Re: [Cfrg] ChaCha20 and Poly1305 for IPsec

David McGrew <mcgrew@cisco.com> Mon, 06 January 2014 23:00 UTC

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Date: Mon, 06 Jan 2014 18:00:29 -0500
From: David McGrew <mcgrew@cisco.com>
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To: Yoav Nir <ynir@checkpoint.com>
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Cc: "cfrg@irtf.org" <cfrg@irtf.org>, Adam Langley <agl@google.com>
Subject: Re: [Cfrg] ChaCha20 and Poly1305 for IPsec
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Hi Yoav,

On 01/06/2014 05:23 PM, Yoav Nir wrote:
> Thanks. Proposing this seems so obvious, that I thought I must be missing something that makes it unsuitable.
>
> On Jan 6, 2014, at 8:05 PM, Adam Langley <agl@google.com> wrote:
>
>> On Sun, Jan 5, 2014 at 11:18 AM, Yoav Nir <ynir@checkpoint.com> wrote:
>>> Unlike RC4, ChaCha20 has a 64-bit nonce, so different packets could use different keystreams, much like block ciphers in counter mode. Unlike 3DES, ChaCha20 has performance that is close to that of AES.
>>>
>>> So my question is whether there is any reason not to use ChaCha20 (with or without the AEAD construction from Adam's draft) for IKE and/or IPsec. Could this be the standby algorithm that we have been looking for?
>> I don't know of any problems with this. If IPsec has the concept of a
>> counter than can be used as an nonce then I think the AEAD
>> construction would be fine, as is.
> IPsec has a 32- or 64-bit packet counter, but for some reason it has never been used as a nonce. Both AES-CTR and AES-GCM have explicit 64-bit IVs in IPsec, so I think a ChaCha implementation should do the same - have an explicit IV that's used as a nonce, with a MUST requirement for uniqueness of IV/key combination.

the reason that the ESP sequence number isn't used as a cryptographic 
nonce is that it was not regarded as reliable enough.   That is, the ESP 
standard does not insist that the sequence number never wrap, and many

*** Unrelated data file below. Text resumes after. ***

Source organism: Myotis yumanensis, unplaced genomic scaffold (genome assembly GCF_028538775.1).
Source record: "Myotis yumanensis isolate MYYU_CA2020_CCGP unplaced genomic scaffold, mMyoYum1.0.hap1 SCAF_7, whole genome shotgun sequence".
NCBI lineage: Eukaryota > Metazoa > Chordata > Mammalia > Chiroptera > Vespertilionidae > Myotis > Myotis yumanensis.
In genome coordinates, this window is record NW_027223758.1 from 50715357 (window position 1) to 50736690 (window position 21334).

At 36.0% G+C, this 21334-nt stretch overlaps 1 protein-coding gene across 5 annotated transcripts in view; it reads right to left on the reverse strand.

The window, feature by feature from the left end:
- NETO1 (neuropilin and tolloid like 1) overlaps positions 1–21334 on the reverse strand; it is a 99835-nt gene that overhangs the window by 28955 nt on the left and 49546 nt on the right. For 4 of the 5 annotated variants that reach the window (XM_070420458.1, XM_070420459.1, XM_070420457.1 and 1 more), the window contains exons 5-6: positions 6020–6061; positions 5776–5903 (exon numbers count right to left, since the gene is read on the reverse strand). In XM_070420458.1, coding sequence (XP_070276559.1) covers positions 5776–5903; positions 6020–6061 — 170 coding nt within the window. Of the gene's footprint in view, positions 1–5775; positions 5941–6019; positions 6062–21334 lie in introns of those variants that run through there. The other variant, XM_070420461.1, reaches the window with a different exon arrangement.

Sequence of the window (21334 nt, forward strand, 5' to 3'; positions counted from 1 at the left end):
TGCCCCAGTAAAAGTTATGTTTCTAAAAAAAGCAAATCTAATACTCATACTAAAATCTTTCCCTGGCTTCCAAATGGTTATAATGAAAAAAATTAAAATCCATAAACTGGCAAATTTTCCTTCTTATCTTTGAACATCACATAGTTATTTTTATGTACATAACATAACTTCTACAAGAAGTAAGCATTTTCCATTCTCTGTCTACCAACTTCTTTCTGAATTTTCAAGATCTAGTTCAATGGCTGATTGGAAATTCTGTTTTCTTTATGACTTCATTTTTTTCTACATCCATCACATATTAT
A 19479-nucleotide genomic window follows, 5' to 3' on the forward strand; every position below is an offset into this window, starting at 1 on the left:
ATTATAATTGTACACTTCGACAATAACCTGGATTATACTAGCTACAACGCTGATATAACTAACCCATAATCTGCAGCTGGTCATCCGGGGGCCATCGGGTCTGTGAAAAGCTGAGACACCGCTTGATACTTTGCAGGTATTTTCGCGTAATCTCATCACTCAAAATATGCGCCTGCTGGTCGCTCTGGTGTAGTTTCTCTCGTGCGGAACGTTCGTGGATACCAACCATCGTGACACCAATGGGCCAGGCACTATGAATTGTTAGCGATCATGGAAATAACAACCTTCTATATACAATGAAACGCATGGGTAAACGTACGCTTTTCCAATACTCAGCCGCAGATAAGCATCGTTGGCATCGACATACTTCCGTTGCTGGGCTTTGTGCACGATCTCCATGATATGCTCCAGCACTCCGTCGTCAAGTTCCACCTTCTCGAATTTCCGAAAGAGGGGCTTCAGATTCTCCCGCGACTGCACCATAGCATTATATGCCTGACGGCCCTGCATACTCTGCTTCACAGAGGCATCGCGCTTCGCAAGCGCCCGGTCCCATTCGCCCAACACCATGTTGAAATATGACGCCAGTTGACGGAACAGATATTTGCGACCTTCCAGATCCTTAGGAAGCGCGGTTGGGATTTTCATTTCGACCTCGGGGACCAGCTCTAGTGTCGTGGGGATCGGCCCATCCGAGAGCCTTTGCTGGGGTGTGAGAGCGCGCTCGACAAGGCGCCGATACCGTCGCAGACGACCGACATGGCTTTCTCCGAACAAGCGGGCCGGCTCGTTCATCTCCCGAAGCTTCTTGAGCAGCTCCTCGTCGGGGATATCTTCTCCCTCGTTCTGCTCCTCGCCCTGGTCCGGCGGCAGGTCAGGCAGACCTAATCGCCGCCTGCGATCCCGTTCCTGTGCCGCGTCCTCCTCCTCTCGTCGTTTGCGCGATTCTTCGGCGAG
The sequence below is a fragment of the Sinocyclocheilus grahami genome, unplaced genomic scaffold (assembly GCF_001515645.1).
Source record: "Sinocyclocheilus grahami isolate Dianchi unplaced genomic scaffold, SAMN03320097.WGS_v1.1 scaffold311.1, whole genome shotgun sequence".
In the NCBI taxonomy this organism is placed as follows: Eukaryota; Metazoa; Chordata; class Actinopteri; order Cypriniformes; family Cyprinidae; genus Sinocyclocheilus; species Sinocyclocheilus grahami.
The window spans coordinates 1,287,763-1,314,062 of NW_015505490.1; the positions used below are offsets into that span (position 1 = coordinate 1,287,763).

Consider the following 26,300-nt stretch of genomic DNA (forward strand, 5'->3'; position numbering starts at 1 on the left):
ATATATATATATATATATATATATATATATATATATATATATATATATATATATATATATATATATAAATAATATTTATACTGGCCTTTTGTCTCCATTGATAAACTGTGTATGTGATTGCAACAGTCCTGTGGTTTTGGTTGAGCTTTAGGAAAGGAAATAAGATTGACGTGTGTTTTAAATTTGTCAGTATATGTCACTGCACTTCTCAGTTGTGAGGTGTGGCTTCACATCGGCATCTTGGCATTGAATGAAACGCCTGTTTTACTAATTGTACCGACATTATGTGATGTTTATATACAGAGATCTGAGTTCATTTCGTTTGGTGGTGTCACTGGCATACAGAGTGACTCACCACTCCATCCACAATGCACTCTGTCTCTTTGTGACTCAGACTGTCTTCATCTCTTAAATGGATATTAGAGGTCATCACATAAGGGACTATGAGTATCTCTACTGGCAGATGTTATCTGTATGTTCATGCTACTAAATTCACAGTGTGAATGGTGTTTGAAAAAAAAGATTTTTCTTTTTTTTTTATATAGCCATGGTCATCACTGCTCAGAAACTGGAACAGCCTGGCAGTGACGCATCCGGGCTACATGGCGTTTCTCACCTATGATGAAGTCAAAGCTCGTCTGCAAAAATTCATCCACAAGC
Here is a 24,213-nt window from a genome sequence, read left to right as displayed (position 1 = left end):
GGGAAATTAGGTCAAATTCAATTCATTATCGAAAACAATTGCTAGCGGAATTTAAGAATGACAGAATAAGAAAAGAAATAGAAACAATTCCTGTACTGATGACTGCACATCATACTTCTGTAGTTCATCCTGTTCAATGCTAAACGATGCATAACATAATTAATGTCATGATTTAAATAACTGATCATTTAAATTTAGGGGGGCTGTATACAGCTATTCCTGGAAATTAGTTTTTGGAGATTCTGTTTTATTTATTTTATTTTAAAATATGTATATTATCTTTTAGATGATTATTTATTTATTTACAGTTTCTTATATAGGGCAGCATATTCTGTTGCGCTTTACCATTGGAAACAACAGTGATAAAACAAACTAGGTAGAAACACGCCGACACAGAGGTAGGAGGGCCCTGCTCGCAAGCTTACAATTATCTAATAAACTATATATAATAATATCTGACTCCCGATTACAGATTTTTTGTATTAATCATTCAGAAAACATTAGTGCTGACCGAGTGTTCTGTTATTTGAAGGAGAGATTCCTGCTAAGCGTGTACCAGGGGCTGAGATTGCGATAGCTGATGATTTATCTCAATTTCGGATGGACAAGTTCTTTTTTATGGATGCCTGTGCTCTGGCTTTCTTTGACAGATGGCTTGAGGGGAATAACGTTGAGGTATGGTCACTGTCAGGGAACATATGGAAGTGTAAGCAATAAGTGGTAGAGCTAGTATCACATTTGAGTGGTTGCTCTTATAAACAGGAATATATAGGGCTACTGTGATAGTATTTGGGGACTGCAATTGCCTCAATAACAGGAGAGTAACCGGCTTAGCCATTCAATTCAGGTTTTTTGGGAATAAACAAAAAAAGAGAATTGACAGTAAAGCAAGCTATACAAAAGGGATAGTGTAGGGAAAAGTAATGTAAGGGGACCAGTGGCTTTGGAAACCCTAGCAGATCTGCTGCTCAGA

implementations are not careful about maintaining the uniqueness of the 
sequence number.  This situation is not ideal, but it does seem to be 
the case.

>
>> If one needs to pick the nonces
>> randomly, however, then a 64-bit space is too small and XChaCha (which
>> has a 192-bit nonce) would be more suitable.
> It would work, but IPsec requires re-keying when the 32-bit or 64-bit counter reaches 2^n-1, so that seems like overkill.

Agreed that a 192-bit nonce sounds a bit big.

ESP supports multipoint security associations, in which case it is 
essential to coordinate nonces across all of the encrypters, to make 
sure that they are all distinct.   The requirements and a simple 
approach is outlined in rfc6054, and those requirements are followed in 
the latest version of the Group Domain of Interpretation rfc6407.  The 
nonce management is a bit ugly, but there is precedent for it.

We could do a lot worse than ChaCha as a cipher.   An AEAD construction 
could be used in a way that mirrors GCM/CCM, though if I recall right, 
Adam defined an 8-byte nonce rather than a 12-byte nonce for the ChaCha 
AEAD algorithm, which makes it incompatible with almost all of the other 
AEAD algorithms (see Table 1 of draft-mcgrew-iv-gen-02).   A 12-byte 
nonce would enable ESP implementations to use the same nonce generation 
techniques, including rfc6407 ones.

My biggest concern with ChaCha is: will it have the global credibility 
that we need?    If we think that it does, we should go about 
documenting the work that has been done analyzing it.  The record of the 
analysis will become extremely important once the cipher gets picked up 
by the semi-technical press and the user community.

Since so much of ESP is point to point and works at a high data rate, it 
makes sense to think about counter-based nonces and throughput-optimized 
algorithms, like ChaCha.   Algorithms that are misuse-resistant would be 
useful in scenarios other than point-to-point ones, and in my opinion 
are also worth considering as future work for ESP.

David

>
> Thanks again
>
> Yoav
>
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